Tag Archives: glenayr knitting mills

When I was 17- The Kitten- Glenayr Knitting Mills Reunion

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When I was 17- The Kitten- Glenayr Knitting Mills Reunion

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I’ve never gone to a reunion before; not even high school, because honestly I’m always afraid that there’s going to be some ‘Carrie’-like incident that I won’t be able to deal with.

My life began in Cowansville, Quebec, a mill town similar to most places in rural Lanark County. The last time I personally saw or spoke with any of my old friends was years ago, although I retain a relationship with some of them in my Cowansville High School group on Facebook.

I was honoured to be part of the former Glenayr Knitting mill employees reunion on Monday. There were a few who had not seen each other since the plant closed down in 2000 I’m sure. Most of the employees were women as it was pretty well the only job available in the area in those days. Some at the reunion on August 7th at the Lanark & District Museum still had their original tools of the trade (scissors etc) from their former jobs whether it was knitting, dyeing fabric or sewing.

 

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Photo by Linda Seccaspina at the Lanark & District Museum

 

Was the reunion a sense of nostalgia or just reminders of what had transpired years ago? No matter how wonderful and interesting the lives of the former employees from Tatlock, Watson’s Corners, McDonald’s Corners and even Carleton Place have been, there was just something endearing about this work reunion of the staff that most went home with a pay cheque of 45 cents an hour.

In 1953 the mill was the backbone of Lanark, and some still called it the Clyde Woolen Mill. David Markle made lots of improvements in the old grist mill, with new machinery initially making men’s woolen socks, blankets, and motor rugs. In 1945 the Markle brothers bought the large two storey stone building on the main street by the Clyde River and used it as a store. The Kitten Factory  at one time had a payroll of over $200,000 that turned over three times in local businesses before it left the village in the year 2000.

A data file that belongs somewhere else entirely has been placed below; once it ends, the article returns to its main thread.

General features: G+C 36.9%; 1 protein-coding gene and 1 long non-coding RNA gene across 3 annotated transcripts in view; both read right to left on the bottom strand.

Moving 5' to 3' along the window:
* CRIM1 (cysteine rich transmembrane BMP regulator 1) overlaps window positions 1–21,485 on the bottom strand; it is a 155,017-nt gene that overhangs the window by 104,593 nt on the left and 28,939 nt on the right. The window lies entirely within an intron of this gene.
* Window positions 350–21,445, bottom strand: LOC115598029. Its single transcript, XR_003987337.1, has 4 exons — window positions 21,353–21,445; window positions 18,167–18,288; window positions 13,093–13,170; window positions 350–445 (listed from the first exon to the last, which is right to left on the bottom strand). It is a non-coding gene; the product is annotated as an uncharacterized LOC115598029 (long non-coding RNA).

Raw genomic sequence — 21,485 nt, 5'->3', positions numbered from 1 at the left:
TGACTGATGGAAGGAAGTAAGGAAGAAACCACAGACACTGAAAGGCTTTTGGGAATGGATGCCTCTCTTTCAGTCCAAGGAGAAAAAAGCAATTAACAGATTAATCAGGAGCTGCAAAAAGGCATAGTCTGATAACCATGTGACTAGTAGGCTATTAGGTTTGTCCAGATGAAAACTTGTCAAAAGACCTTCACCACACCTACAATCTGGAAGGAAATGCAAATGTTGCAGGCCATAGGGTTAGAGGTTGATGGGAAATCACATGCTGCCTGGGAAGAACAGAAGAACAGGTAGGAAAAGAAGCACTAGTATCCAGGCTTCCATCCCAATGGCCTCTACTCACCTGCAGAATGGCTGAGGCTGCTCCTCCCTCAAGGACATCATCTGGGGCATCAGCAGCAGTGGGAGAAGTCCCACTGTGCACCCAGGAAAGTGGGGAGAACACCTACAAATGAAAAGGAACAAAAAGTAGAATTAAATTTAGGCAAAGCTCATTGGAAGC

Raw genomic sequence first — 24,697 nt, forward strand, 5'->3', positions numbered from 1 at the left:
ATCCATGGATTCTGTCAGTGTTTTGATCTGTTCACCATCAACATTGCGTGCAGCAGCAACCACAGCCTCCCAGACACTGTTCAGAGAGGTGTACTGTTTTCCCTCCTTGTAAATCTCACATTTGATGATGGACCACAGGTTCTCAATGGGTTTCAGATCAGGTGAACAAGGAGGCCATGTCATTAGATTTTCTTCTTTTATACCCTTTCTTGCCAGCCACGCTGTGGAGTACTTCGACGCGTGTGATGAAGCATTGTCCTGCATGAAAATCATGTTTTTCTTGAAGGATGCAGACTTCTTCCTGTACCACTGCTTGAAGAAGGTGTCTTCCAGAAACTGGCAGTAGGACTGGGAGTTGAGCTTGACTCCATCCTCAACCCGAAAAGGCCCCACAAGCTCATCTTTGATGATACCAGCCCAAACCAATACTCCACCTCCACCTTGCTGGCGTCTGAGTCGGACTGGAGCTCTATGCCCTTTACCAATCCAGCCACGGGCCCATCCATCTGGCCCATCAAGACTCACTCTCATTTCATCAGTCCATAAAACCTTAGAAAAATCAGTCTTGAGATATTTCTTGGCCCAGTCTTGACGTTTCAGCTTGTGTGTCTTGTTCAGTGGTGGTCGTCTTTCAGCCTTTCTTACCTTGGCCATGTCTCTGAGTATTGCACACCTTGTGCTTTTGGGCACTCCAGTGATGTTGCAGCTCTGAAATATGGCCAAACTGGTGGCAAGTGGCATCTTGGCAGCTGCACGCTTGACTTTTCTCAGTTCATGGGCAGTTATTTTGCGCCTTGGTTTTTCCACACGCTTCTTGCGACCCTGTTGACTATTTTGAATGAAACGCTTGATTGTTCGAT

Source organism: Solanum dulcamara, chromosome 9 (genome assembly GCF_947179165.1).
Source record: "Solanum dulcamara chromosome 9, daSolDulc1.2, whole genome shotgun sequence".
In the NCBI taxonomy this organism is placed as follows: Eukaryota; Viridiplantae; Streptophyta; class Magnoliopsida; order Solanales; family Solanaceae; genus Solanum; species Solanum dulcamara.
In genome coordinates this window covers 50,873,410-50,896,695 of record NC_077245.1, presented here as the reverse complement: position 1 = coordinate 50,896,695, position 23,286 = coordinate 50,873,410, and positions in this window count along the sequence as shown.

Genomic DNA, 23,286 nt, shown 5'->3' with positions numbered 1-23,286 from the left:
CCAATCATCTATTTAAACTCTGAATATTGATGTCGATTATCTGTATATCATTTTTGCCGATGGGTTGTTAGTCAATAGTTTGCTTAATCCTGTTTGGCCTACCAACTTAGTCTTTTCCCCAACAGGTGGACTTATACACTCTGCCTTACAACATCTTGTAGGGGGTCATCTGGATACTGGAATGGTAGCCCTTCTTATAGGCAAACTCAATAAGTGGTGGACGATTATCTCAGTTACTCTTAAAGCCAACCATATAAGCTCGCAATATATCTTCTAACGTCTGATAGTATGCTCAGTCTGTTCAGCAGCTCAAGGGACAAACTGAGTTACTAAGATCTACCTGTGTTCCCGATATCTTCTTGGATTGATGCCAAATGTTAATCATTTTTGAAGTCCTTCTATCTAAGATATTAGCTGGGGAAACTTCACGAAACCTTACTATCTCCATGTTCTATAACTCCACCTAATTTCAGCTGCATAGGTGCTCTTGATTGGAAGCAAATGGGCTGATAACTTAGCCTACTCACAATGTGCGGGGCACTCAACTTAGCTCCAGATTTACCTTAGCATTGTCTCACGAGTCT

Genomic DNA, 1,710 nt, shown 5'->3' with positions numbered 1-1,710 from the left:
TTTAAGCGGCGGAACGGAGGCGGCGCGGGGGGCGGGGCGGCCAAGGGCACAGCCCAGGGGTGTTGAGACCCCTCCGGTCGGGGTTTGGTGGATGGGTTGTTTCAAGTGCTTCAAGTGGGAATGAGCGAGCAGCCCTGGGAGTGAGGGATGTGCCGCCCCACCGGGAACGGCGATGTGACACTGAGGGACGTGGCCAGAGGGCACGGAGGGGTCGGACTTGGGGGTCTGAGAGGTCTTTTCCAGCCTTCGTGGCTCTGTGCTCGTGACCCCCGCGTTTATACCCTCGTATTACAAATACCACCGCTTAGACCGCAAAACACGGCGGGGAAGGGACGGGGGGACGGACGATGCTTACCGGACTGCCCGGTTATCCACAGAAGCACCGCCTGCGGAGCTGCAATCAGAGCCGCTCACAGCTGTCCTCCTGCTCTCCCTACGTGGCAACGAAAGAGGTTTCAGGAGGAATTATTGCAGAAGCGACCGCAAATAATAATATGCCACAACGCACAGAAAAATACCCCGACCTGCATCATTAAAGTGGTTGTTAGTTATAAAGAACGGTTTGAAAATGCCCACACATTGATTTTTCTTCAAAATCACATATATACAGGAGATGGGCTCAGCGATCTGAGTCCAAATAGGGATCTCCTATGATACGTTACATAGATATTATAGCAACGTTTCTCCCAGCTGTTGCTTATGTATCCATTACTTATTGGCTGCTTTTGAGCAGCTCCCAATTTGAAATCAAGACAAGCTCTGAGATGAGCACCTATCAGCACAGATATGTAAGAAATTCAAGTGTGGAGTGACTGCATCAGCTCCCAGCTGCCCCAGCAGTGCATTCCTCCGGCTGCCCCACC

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Photo by Linda Seccaspina at the Lanark & District Museum

 

I am sure some of them talked late into the day on Monday where they  laughed, cried, and reveled in nostalgia. I was surprised at the intensity of their bonding; perhaps it was the acute awareness of how much everything had changed. At the soul level they were still the same people they always were, and seeing them all together reminded me of how important it is to stay connected.

 

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Lanark Era Photo–Gena Gibson

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Photo by Linda Seccaspina at the Lanark & District Museum

 

Feryn Donaldson was still Miss Kitten of Glenayr Knitting on Monday with her original 60s sash. She was voted in by her fellow employees and got an outfit to wear for special events as long as it was back by 5. When asked if she became the “belle of the ball” of Lanark Village after she won her crown she laughed and said she was already married with two children at that point.

I doubt if there’s anyone among us that can’t remember that first day of work, and sometimes we reflect on the people we were crazy about, and some we weren’t so crazy about. These women still remembered the muffins brought by some to work, perms that were given in the washrooms, and the fact that a few actually met their future spouses at that plant.  As one woman said:

” I moved to Lanark in 1947 and most of the people that worked in the mill became my friends. I lived here, my family lived here, and when the time comes I will die here.”

Catching up with the past and seeing your  former friends and co-workers reminds us that your life story is not over. The final chapter has not been written and we are still writing new endings to our lives. That very thing happened at the Glenayr Knitting Mill Reunion on George Street in the Village of Lanark– as a forever friend is really someone who knows all your best stories and lived them with you. In the end you always go back to the people that were there in the beginning.

 

When I was seventeen, it was a very good year
It was a very good year for small town girls
And soft summer nights
We’d hide from the lights
On the village green
When I was seventeen

 

 

historicalnotes

 

Jo Camelon— Of the 11 siblings of the Camelon family. I believe 9 worked at some time in the different departments of kitten mill. Thank you for sharing

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Photos by Linda Seccaspina at the Lanark & District Museum